So, we still didn’t go to church, except to watch a few televangelist from time to time. And they didn’t really teach me anything useful. Then, a few years later, Bob and Stephanie reentered the picture. They were home from the mission field, and they asked us over for supper again. This time I did want to talk about God, and Bob answered more of my hard questions for hours. When we were leaving, almost as an afterthought, they gave us Rick Warren’s book, “The Purpose Driven Life.”

Carol and I sat on the couch, and I read the whole book aloud, discounting any chapters that mentioned stuff I didn’t really want to do. Like going to church.

But God was still working on me. For one thing, Carol occasionally mentioned going to church. I declined. One day I parked the car outside the bookstore at the local mall. While I was inside, someone put a flier on my windshield. It said, “LIFE Fellowship: The Church for People Who Hate Church.” And the location was at the movie theater just across the parking lot. While the theater wasn’t in use on Sunday mornings, LIFE Fellowship set up everything and held worship meetings.

I can’t explain it, because it was God’s idea, but I told Carol we were going to church on Sunday. She nearly fell over.

That’s how we became regulars at LIFE Fellowship, and we got excellent, Bible-based teaching from pastors and Sunday school teachers. We both grew a lot. By this time, I was in my mid-30s. When we would go to a dinner of some kind, the host, not realizing that I knew nothing about praying, would ask me to pray for the meal. But God dredged a nice prayer out of me anyway. We also got involved with the youth group and even went on a mission trip and spent time doing gospel outreach at that mall. Who would have thought!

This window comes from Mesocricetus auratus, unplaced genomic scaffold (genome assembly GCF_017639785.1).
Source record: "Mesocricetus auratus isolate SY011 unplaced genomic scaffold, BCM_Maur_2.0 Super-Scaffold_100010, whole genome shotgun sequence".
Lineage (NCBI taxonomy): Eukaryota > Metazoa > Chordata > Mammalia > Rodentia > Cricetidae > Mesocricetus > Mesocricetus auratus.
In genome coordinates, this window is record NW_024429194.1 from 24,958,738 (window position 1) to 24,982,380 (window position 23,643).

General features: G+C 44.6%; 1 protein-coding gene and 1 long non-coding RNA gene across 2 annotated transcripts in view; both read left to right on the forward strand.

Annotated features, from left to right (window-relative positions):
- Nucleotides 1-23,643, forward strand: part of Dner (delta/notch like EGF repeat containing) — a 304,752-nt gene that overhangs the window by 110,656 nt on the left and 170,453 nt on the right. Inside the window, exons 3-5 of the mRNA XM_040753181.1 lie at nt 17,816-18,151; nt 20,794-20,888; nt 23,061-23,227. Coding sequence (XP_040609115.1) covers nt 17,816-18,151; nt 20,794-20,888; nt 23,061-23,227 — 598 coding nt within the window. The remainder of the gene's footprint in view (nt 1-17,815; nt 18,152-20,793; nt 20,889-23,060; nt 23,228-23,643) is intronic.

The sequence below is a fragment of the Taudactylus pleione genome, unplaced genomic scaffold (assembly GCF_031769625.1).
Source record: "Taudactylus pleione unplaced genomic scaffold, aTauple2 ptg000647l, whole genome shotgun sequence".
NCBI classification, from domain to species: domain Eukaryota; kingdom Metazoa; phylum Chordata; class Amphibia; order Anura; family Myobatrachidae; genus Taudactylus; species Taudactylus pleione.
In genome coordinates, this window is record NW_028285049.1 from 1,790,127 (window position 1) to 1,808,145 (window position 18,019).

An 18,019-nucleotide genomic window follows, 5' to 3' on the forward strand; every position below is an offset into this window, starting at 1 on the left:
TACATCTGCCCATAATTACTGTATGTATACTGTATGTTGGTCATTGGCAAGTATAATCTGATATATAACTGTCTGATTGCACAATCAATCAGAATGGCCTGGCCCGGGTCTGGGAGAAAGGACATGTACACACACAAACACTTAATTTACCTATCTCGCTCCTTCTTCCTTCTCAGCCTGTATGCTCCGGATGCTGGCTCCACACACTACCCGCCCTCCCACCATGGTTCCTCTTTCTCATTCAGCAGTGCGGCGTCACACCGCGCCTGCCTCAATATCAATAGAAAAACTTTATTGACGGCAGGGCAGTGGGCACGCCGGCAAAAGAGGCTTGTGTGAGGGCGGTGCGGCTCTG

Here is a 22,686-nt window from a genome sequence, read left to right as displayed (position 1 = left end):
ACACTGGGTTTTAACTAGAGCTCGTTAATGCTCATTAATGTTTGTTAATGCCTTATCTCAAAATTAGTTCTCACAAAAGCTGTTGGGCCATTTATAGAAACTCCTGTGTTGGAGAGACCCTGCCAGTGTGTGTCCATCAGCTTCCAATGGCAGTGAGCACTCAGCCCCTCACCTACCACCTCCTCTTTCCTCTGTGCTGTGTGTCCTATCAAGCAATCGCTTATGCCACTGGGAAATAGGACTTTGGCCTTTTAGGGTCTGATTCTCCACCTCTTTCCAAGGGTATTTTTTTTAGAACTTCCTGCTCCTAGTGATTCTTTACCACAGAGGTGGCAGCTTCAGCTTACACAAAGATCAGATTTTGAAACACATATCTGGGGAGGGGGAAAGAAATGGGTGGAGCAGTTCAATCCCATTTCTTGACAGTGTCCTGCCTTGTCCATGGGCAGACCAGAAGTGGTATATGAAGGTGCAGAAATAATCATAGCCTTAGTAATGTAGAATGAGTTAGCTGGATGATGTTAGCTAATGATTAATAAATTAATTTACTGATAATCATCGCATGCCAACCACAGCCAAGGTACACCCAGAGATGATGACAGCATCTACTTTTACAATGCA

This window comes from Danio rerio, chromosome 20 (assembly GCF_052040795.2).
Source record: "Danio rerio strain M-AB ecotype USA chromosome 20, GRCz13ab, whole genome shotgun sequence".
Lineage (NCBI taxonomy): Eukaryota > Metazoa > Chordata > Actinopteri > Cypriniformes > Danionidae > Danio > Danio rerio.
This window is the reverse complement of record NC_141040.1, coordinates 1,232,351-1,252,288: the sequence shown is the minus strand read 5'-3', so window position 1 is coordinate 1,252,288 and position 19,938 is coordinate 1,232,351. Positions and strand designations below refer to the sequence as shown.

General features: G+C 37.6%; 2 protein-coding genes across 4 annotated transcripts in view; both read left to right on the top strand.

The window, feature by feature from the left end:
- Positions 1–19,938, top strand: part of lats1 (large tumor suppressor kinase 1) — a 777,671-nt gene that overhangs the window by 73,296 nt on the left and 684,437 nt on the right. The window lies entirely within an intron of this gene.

One Sunday, only God knows why, I signed up for a men’s retreat in the mountains. A few weekends later, I went to the weekend event. I’m sure there was good teaching, but all I remember is my impression that the men already knew each other and seemed to gather in their own circles to fish, play games, eat meals, etc. I seemed to end up outside the circles.

However, when I got home, I couldn’t stop crying. I can cry. But not like that. And it had nothing to do with being left out. At the end of about two weeks, I asked Carol to find somewhere where I could visit men in jail!

She nearly fell over. But she did it. The chaplain at a nearby jail needed a volunteer assistant who would deliver Bibles to inmates who asked for them. Because of God, I had discovered my kind of work. As long as an officer could see me, I could go right in the cells with the inmates. We laughed, cried, and hugged, and I exhorted them and introduced them to Jesus, too. I did that for several years.

Then Carol and I moved back and forth from Colorado to California, following my dreams of being an artist. Maybe 25 years later, when we eventually ended up back in Austin to be near our families, we hadn’t found a church, and we were stagnating. However, while Carol went out to the trail to train for a half marathon, I started watching TV broadcasts from Great Hills Baptist Church. Hearing Preacher O’Chester “shoot from the belt,” telling the Bible like it is, I realized that I had found our church.